$2 billion in damage from Hurricane Isaac? Details from Bloomberg Businessweek below.
"...The fact is, many people lack the resources to escape. Having no money, no mode of transportation and no friends or family in safe places means no choice but to weather the storm." - from an NBC News story on why some people won't (or can't) evacuate to a safe spot before a hurricane.
Photo credit above: "A man makes his way down a flooded street in a boat in the aftermath of Isaac Friday, Aug. 31, 2012, in Ironton, La. Isaac is now a tropical depression, with the center on track to cross Arkansas on Friday and southern Missouri on Friday night, spreading rain through the regions." (AP Photo/John Bazemore)
Hurricane Isaac May Cost Insurers $2 Billion; AIR Says. Details from Bloomberg Businessweek; here's an excerpt: "Isaac, the storm drenching Arkansas after making landfall in Louisiana as a hurricane, may cost insurers as much as $2 billion in the U.S., risk-modeling firm AIR Worldwide said. The industry’s claims costs, including wind and storm-surge damage to residential, commercial and industrial onshore properties, will be at least $700 million, the Boston-based firm said today in an e-mailed statement. The estimates are a fraction of the $41.1 billion cost for Hurricane Katrina, the 2005 storm that struck Louisiana and caused flooding in New Orleans. Hurricane Irene, which lashed the U.S. East Coast last year, cost $4.3 billion."
Photo credit above: "Two sailboats, the Sweet Dreams, foreground and the Caribe, were swept from their docks by Hurricane Isaac to the parking lot in front and beside Shaggy's at Pass Christian, Mississipi, on Friday, August 31, 2012." (Tim Isbell/Biloxi Sun Herald/MCT)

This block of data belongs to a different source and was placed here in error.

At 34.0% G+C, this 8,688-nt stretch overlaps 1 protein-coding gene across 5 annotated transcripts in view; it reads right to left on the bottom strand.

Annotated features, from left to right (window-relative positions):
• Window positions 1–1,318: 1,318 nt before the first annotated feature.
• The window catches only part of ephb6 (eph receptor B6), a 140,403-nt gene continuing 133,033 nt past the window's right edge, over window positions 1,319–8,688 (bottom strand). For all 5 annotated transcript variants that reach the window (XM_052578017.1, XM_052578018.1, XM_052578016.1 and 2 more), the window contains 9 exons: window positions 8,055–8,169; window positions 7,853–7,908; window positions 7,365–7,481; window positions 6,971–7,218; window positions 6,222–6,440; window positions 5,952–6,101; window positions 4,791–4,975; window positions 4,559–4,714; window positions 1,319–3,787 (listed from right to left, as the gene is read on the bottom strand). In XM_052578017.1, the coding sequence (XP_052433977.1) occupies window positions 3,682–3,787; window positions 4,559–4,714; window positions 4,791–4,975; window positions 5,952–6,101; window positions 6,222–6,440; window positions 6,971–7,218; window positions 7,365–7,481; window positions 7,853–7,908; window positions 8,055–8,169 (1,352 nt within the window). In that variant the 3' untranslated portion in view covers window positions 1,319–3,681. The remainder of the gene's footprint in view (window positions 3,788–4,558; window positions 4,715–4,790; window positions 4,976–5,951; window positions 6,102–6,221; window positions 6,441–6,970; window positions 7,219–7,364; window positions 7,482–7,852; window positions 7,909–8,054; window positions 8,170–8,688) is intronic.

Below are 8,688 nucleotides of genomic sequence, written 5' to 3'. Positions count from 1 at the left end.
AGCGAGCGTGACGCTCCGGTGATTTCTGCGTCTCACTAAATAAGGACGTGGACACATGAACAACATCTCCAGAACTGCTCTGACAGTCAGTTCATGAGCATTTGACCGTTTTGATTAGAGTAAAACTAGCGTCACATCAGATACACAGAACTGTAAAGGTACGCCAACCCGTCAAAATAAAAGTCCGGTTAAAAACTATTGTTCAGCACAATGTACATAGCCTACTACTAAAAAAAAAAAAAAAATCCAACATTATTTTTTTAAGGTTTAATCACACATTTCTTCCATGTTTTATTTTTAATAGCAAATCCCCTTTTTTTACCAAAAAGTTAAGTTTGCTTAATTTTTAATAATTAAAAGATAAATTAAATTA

Flooding Spreads North. Jalen Brown captured this photo of severe flooding at Pine Bluffs, Arkansas Friday. Pic via Twitter.
Isaac Rainfall Totals. NOAA data shows over 20" for metro New Orleans. Vero Beach, Florida picked up 16.6" over 4 days.
Tropical Swirl. Yes, those high clouds spreading into southeastern Minnesota are the forerunners of "Isaac", which has lost all tropical characteristics. Rain may spread as far north as Iowa and southern Wisconsin, the best chance of flooding from Missouri into central Illinois. IR satellite image: Naval Research Lab.
Drought-Denting Rains. NOAA HPC shows some 7"+ rains for Illinois, as much as 3" as far east as Pittsburgh, all from the soggy remnants of Isaac.
Flood Potential. NOAA has outlined the greatest potential for flash flooding from St. Louis to Peoria, Champaign/Urbana, Chicago and South Bend, Indiana.
Photo credit above: Vincent Laforet, Pool, File - Associated Press). "In this Aug. 30, 2005 photo, floodwaters from Hurricane Katrina pour through a levee along Innter Harbor Navigational Canal near downtown New Orleans, LA, a day after Katrina passed through the city."